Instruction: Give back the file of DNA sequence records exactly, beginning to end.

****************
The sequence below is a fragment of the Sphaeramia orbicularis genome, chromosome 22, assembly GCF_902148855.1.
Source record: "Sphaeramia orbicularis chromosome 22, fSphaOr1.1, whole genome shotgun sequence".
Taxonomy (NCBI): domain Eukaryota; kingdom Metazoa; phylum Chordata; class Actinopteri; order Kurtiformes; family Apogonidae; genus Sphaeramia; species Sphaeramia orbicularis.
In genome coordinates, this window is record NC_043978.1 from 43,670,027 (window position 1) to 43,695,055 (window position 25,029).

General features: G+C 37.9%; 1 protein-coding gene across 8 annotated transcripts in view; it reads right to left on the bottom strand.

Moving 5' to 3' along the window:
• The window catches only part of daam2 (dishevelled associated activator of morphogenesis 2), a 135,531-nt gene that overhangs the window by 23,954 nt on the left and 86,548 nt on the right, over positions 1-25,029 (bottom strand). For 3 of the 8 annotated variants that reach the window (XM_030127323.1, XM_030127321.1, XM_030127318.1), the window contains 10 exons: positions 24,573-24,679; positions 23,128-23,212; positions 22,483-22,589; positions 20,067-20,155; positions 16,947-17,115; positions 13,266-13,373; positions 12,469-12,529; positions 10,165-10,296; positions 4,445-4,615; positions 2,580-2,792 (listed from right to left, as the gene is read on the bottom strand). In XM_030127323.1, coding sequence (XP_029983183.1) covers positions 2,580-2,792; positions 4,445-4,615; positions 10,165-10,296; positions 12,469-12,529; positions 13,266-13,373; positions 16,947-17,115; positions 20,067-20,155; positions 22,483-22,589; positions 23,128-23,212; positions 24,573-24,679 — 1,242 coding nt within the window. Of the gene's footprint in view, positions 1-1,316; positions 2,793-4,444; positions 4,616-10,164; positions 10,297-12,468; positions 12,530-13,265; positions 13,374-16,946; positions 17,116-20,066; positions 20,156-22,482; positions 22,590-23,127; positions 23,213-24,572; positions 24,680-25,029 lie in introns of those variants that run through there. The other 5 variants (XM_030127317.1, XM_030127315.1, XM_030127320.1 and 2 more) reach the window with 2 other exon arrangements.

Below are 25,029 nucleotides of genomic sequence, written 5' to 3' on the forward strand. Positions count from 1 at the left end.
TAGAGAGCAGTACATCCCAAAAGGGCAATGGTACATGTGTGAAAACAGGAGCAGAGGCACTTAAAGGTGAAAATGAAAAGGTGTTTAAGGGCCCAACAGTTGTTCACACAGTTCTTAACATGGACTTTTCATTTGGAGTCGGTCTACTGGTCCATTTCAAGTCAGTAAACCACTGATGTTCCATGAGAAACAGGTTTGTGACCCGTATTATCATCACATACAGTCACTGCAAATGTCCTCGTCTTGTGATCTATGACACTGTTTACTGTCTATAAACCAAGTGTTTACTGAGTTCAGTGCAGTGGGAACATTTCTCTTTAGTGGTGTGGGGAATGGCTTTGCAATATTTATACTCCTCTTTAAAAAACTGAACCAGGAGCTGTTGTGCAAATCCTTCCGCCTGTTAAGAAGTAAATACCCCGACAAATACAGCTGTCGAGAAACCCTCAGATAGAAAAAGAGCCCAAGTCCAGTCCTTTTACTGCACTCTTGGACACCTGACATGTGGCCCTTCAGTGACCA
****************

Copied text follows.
The sequence below is a fragment of the Sphaeramia orbicularis genome, chromosome 22, assembly GCF_902148855.1.
Source record: "Sphaeramia orbicularis chromosome 22, fSphaOr1.1, whole genome shotgun sequence".
Taxonomy (NCBI): domain Eukaryota; kingdom Metazoa; phylum Chordata; class Actinopteri; order Kurtiformes; family Apogonidae; genus Sphaeramia; species Sphaeramia orbicularis.
In genome coordinates, this window is record NC_043978.1 from 43,670,027 (window position 1) to 43,695,055 (window position 25,029).

General features: G+C 37.9%; 1 protein-coding gene across 8 annotated transcripts in view; it reads right to left on the bottom strand.

Moving 5' to 3' along the window:
• The window catches only part of daam2 (dishevelled associated activator of morphogenesis 2), a 135,531-nt gene that overhangs the window by 23,954 nt on the left and 86,548 nt on the right, over positions 1-25,029 (bottom strand). For 3 of the 8 annotated variants that reach the window (XM_030127323.1, XM_030127321.1, XM_030127318.1), the window contains 10 exons: positions 24,573-24,679; positions 23,128-23,212; positions 22,483-22,589; positions 20,067-20,155; positions 16,947-17,115; positions 13,266-13,373; positions 12,469-12,529; positions 10,165-10,296; positions 4,445-4,615; positions 2,580-2,792 (listed from right to left, as the gene is read on the bottom strand). In XM_030127323.1, coding sequence (XP_029983183.1) covers positions 2,580-2,792; positions 4,445-4,615; positions 10,165-10,296; positions 12,469-12,529; positions 13,266-13,373; positions 16,947-17,115; positions 20,067-20,155; positions 22,483-22,589; positions 23,128-23,212; positions 24,573-24,679 — 1,242 coding nt within the window. Of the gene's footprint in view, positions 1-1,316; positions 2,793-4,444; positions 4,616-10,164; positions 10,297-12,468; positions 12,530-13,265; positions 13,374-16,946; positions 17,116-20,066; positions 20,156-22,482; positions 22,590-23,127; positions 23,213-24,572; positions 24,680-25,029 lie in introns of those variants that run through there. The other 5 variants (XM_030127317.1, XM_030127315.1, XM_030127320.1 and 2 more) reach the window with 2 other exon arrangements.

Below are 25,029 nucleotides of genomic sequence, written 5' to 3' on the forward strand. Positions count from 1 at the left end.
TAGAGAGCAGTACATCCCAAAAGGGCAATGGTACATGTGTGAAAACAGGAGCAGAGGCACTTAAAGGTGAAAATGAAAAGGTGTTTAAGGGCCCAACAGTTGTTCACACAGTTCTTAACATGGACTTTTCATTTGGAGTCGGTCTACTGGTCCATTTCAAGTCAGTAAACCACTGATGTTCCATGAGAAACAGGTTTGTGACCCGTATTATCATCACATACAGTCACTGCAAATGTCCTCGTCTTGTGATCTATGACACTGTTTACTGTCTATAAACCAAGTGTTTACTGAGTTCAGTGCAGTGGGAACATTTCTCTTTAGTGGTGTGGGGAATGGCTTTGCAATATTTATACTCCTCTTTAAAAAACTGAACCAGGAGCTGTTGTGCAAATCCTTCCGCCTGTTAAGAAGTAAATACCCCGACAAATACAGCTGTCGAGAAACCCTCAGATAGAAAAAGAGCCCAAGTCCAGTCCTTTTACTGCACTCTTGGACACCTGACATGTGGCCCTTCAGTGACCA